Making recruiting and hiring decisions based on a candidate’s height sounds ludicrous, right? And yet, according to research from Timothy A. Judge and Daniel M. Cable, published in the June 2004 issue of Journal of Applied Psychology, there’s a perception that height correlates with success. While only 15 percent of American men are taller than six feet, more than 60 percent of corporate CEOs are over six feet tall.
Judge and Cable’s research also shows that, when adjusted for age and gender, each extra inch of height is worth approximately $789 per year in increased salary.
As Howard Ross, co-founder and chief learning officer of consulting firm Cook Ross asserts in this brief on diversity and inclusion, “It seems not only unfair, but patently absurd to choose a CEO because of height, just like it is unfair and absurd to give employees lower performance evaluations solely because they are overweight. Or to prescribe medical procedures to people more often because of their race. Or to treat the same people different ways because of their clothing. Or even to call on boys more often than girls when they raise their hands in school. And yet, all of these things continuously happen, and they are but a small sampling of the hundreds of ways we make decisions every day in favor of one group, and to the detriment of others, without even realizing we’re doing it.”
The challenges of unconscious biases
These all are examples of unconscious bias, says Valeria Stokes, chief human resources officer and staff diversity officer for the American Bar Association. Speaking at TLNT and ERE Media’s High Performance Workforce Summit in Atlanta earlier this month, Stokes explained that while businesses have made great strides toward eliminating overt discrimination and bias, there are still challenges when it comes to unconscious biases.
“There’s sill a paucity of racial, gender and sexual orientation demographics in leadership or in decision-making roles. We still see inequality in hiring, promotions and salaries. And many managers are ill-prepared to handle diversity issues,” says Stokes.
No one wants to think of themselves as biased, says Stokes, and most workers truly believe that they’re not racist, sexist, age-ist or any of the other “-ists” that can be used to label a person as intolerant and prejudiced. But the fact is, humans are biologically wired to be biased, and to quickly categorize the world — and other people in it — based on pre-conceived notions.
“To put it simplistically, our ancestors had to quickly assess their surroundings and make decisions about whether something or someone was dangerous or safe. And the same is true, to a different extent, today. Without these biases, we’d have so much trouble making sense of the world,” Stokes says.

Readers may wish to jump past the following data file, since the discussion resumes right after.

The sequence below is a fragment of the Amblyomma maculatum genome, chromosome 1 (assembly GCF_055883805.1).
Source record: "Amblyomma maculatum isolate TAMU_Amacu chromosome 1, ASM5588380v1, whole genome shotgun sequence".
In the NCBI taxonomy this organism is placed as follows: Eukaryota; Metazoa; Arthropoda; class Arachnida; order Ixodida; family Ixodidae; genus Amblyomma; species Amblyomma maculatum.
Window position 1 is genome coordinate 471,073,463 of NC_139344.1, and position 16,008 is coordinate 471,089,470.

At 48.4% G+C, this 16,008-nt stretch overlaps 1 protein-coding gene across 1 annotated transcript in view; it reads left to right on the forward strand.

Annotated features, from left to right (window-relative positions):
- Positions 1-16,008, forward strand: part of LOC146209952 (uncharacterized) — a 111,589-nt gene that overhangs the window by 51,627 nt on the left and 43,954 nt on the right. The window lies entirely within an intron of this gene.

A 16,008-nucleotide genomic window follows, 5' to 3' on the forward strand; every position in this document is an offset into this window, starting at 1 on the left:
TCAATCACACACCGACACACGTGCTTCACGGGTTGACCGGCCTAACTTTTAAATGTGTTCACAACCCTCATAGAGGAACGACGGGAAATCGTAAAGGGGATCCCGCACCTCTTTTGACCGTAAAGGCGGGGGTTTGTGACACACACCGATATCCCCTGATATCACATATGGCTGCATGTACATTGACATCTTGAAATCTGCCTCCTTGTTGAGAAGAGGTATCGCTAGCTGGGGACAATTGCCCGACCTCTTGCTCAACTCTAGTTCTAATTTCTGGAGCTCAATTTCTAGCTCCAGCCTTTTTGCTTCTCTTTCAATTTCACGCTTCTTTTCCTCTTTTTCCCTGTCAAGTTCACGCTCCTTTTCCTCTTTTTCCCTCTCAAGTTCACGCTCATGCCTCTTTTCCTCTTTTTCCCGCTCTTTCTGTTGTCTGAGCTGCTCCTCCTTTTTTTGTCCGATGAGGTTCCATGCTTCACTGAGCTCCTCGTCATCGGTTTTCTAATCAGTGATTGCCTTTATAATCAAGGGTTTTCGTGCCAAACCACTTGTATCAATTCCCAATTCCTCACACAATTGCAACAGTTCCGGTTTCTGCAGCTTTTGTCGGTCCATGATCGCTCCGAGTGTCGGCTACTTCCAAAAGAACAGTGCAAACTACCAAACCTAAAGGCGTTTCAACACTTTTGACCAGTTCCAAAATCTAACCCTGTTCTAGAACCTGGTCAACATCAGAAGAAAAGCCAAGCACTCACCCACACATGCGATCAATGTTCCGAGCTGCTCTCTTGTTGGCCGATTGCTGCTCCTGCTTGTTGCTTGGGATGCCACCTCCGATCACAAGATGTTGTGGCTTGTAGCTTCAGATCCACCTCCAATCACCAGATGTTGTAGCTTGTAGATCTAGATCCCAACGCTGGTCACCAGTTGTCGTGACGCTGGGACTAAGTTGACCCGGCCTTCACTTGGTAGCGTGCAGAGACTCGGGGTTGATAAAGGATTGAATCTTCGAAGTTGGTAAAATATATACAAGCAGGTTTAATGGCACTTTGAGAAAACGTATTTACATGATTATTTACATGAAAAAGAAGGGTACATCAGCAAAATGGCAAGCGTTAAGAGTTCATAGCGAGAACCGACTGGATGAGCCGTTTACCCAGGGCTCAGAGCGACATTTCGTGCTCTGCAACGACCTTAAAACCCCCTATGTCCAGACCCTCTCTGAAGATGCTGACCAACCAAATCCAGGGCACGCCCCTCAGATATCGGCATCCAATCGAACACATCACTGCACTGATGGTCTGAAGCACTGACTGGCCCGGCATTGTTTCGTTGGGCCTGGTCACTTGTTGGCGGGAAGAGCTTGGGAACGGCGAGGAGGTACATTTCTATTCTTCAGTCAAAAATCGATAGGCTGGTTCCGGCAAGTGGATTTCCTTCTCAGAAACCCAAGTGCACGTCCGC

Where issues arise is when these biases are used to assign value to certain characteristics or traits and to base decision making on these biases we might not even be aware of. “We all have biases, it’s important to admit and acknowledge that. The problem, though, is that many businesses and managers will say, ‘We don’t even need to talk about diversity because we’re only interested in hiring the best talent,’ and then they’re ignoring unconscious bias. What they assume is that there’s a level playing field for women, for people of color, for economically and socially oppressed groups — and that means those groups aren’t going to be given a fair shake,” she says.
Another issue is diversity fatigue, says Stokes, which can help reinforce a culture of silence around these issues. This occurs when members of a dominant group — say, Caucasian males — become overwhelmed by the myriad issues of discrimination, unfair treatment and oppression and feel powerless to address them. Diversity fatigue can also affect members of underrepresented groups, though in different ways.
“The culture of silence can lead to a reticence in challenging authority and a replication of the status quo, which doesn’t help anyone. People start to think, ‘What’s the point in fighting these systems? I’ll just do my job and go home — there’s no point in challenging any of this. It’s not worth the hassle,'” Stokes says. Or, members of a marginalized group may feel it’s easier to accept the dominant views of the majority demographic and begin hiding or attempting to cover up their differences in order to fit in — they go along to get along, she says.
They’re called ‘unconscious’ for a reason
Because these biases are activated involuntarily, without awareness or intentional control, it can be nearly impossible to address them through traditional diversity training and education, says Stokes.
“Nobody wants to think they’re biased, or that they’re doing an injustice to anyone, so they aren’t willing to examine that — you can’t get to these issues through introspection. That’s why they’re unconscious biases!” she says.
Making a start to address unconscious bias
Addressing unconscious bias starts with acknowledging and accepting that every single person holds them, without placing blame or shaming individuals. Then, it’s important to increase awareness of how these biases affect talent management practices, and to look at business-based outcomes of diversity practices — how diverse companies are more competitive, how they’re better equipped to serve their customers and are increasingly seen as an employer of choice for job seekers.
“We have to look at evidence-based outcomes to affect change. By fostering an understanding of the positive outcomes of diversity talent management efforts, you can overcome diversity fatigue and heighten awareness of the need to change,” says Stokes.